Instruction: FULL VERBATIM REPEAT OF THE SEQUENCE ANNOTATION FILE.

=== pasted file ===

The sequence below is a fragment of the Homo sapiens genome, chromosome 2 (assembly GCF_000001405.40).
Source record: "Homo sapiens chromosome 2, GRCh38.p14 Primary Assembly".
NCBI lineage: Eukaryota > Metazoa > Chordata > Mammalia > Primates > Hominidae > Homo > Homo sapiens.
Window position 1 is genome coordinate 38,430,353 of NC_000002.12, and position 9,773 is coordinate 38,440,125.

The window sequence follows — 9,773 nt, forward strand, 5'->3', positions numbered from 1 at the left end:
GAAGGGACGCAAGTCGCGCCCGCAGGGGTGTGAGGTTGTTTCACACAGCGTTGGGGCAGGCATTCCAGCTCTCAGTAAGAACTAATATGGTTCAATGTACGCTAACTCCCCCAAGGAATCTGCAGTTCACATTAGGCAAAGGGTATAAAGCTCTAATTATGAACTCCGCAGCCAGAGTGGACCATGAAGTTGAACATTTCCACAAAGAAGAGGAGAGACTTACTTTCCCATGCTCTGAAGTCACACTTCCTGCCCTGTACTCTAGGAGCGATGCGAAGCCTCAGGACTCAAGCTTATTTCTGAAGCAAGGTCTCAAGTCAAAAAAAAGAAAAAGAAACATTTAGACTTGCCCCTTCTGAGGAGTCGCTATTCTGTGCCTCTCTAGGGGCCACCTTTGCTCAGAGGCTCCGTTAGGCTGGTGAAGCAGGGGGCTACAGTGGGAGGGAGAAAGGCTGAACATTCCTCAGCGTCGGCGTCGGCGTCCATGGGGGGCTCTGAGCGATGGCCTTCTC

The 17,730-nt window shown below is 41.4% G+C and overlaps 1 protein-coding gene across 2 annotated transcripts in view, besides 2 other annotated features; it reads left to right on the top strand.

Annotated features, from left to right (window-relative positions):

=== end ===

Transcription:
The sequence below is a fragment of the Homo sapiens genome, chromosome 2 (assembly GCF_000001405.40).
Source record: "Homo sapiens chromosome 2, GRCh38.p14 Primary Assembly".
NCBI lineage: Eukaryota > Metazoa > Chordata > Mammalia > Primates > Hominidae > Homo > Homo sapiens.
Window position 1 is genome coordinate 38,430,353 of NC_000002.12, and position 9,773 is coordinate 38,440,125.

The window sequence follows — 9,773 nt, forward strand, 5'->3', positions numbered from 1 at the left end:
GAAGGGACGCAAGTCGCGCCCGCAGGGGTGTGAGGTTGTTTCACACAGCGTTGGGGCAGGCATTCCAGCTCTCAGTAAGAACTAATATGGTTCAATGTACGCTAACTCCCCCAAGGAATCTGCAGTTCACATTAGGCAAAGGGTATAAAGCTCTAATTATGAACTCCGCAGCCAGAGTGGACCATGAAGTTGAACATTTCCACAAAGAAGAGGAGAGACTTACTTTCCCATGCTCTGAAGTCACACTTCCTGCCCTGTACTCTAGGAGCGATGCGAAGCCTCAGGACTCAAGCTTATTTCTGAAGCAAGGTCTCAAGTCAAAAAAAAGAAAAAGAAACATTTAGACTTGCCCCTTCTGAGGAGTCGCTATTCTGTGCCTCTCTAGGGGCCACCTTTGCTCAGAGGCTCCGTTAGGCTGGTGAAGCAGGGGGCTACAGTGGGAGGGAGAAAGGCTGAACATTCCTCAGCGTCGGCGTCGGCGTCCATGGGGGGCTCTGAGCGATGGCCTTCTC

The 17,730-nt window shown below is 41.4% G+C and overlaps 1 protein-coding gene across 2 annotated transcripts in view, besides 2 other annotated features; it reads left to right on the top strand.

Annotated features, from left to right (window-relative positions):